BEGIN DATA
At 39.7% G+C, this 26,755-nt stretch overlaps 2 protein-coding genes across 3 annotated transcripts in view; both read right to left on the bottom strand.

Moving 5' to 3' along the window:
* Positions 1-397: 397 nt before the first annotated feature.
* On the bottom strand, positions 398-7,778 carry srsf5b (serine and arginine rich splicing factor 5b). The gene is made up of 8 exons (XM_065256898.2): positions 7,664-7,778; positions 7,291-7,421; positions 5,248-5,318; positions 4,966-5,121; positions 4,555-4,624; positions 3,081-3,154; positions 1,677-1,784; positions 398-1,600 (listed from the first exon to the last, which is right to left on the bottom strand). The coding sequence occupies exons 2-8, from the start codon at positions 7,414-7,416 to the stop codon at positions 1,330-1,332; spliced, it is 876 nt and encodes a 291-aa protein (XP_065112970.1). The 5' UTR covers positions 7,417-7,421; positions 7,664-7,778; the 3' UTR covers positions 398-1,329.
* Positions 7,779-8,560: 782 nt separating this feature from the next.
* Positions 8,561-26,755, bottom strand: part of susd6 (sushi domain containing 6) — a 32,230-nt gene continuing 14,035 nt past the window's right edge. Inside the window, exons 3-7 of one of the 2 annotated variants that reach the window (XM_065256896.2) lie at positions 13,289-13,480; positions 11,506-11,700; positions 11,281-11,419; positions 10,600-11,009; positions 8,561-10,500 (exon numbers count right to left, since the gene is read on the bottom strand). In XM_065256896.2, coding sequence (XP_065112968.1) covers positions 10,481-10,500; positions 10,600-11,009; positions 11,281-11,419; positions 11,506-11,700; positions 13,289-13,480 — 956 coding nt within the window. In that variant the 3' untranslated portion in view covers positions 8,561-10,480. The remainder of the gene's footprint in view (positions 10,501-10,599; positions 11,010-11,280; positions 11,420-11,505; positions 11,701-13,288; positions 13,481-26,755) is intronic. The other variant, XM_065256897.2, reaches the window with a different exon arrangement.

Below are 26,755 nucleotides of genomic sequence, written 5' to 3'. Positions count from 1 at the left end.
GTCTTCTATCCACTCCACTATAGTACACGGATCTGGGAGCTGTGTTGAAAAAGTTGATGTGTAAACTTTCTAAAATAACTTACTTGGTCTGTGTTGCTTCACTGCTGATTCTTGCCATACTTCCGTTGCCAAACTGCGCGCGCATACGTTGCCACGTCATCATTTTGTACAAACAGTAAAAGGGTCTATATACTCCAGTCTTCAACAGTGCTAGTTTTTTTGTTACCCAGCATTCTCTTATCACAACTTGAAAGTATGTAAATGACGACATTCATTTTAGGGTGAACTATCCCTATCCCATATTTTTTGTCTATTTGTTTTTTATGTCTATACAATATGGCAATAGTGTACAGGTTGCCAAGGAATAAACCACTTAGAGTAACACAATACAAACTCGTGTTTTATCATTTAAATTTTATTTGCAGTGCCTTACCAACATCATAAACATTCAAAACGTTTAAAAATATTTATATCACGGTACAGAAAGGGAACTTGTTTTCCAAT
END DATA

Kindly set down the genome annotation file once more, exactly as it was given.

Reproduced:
At 39.7% G+C, this 26,755-nt stretch overlaps 2 protein-coding genes across 3 annotated transcripts in view; both read right to left on the bottom strand.

Moving 5' to 3' along the window:
* Positions 1-397: 397 nt before the first annotated feature.
* On the bottom strand, positions 398-7,778 carry srsf5b (serine and arginine rich splicing factor 5b). The gene is made up of 8 exons (XM_065256898.2): positions 7,664-7,778; positions 7,291-7,421; positions 5,248-5,318; positions 4,966-5,121; positions 4,555-4,624; positions 3,081-3,154; positions 1,677-1,784; positions 398-1,600 (listed from the first exon to the last, which is right to left on the bottom strand). The coding sequence occupies exons 2-8, from the start codon at positions 7,414-7,416 to the stop codon at positions 1,330-1,332; spliced, it is 876 nt and encodes a 291-aa protein (XP_065112970.1). The 5' UTR covers positions 7,417-7,421; positions 7,664-7,778; the 3' UTR covers positions 398-1,329.
* Positions 7,779-8,560: 782 nt separating this feature from the next.
* Positions 8,561-26,755, bottom strand: part of susd6 (sushi domain containing 6) — a 32,230-nt gene continuing 14,035 nt past the window's right edge. Inside the window, exons 3-7 of one of the 2 annotated variants that reach the window (XM_065256896.2) lie at positions 13,289-13,480; positions 11,506-11,700; positions 11,281-11,419; positions 10,600-11,009; positions 8,561-10,500 (exon numbers count right to left, since the gene is read on the bottom strand). In XM_065256896.2, coding sequence (XP_065112968.1) covers positions 10,481-10,500; positions 10,600-11,009; positions 11,281-11,419; positions 11,506-11,700; positions 13,289-13,480 — 956 coding nt within the window. In that variant the 3' untranslated portion in view covers positions 8,561-10,480. The remainder of the gene's footprint in view (positions 10,501-10,599; positions 11,010-11,280; positions 11,420-11,505; positions 11,701-13,288; positions 13,481-26,755) is intronic. The other variant, XM_065256897.2, reaches the window with a different exon arrangement.

Below are 26,755 nucleotides of genomic sequence, written 5' to 3'. Positions count from 1 at the left end.
GTCTTCTATCCACTCCACTATAGTACACGGATCTGGGAGCTGTGTTGAAAAAGTTGATGTGTAAACTTTCTAAAATAACTTACTTGGTCTGTGTTGCTTCACTGCTGATTCTTGCCATACTTCCGTTGCCAAACTGCGCGCGCATACGTTGCCACGTCATCATTTTGTACAAACAGTAAAAGGGTCTATATACTCCAGTCTTCAACAGTGCTAGTTTTTTTGTTACCCAGCATTCTCTTATCACAACTTGAAAGTATGTAAATGACGACATTCATTTTAGGGTGAACTATCCCTATCCCATATTTTTTGTCTATTTGTTTTTTATGTCTATACAATATGGCAATAGTGTACAGGTTGCCAAGGAATAAACCACTTAGAGTAACACAATACAAACTCGTGTTTTATCATTTAAATTTTATTTGCAGTGCCTTACCAACATCATAAACATTCAAAACGTTTAAAAATATTTATATCACGGTACAGAAAGGGAACTTGTTTTCCAAT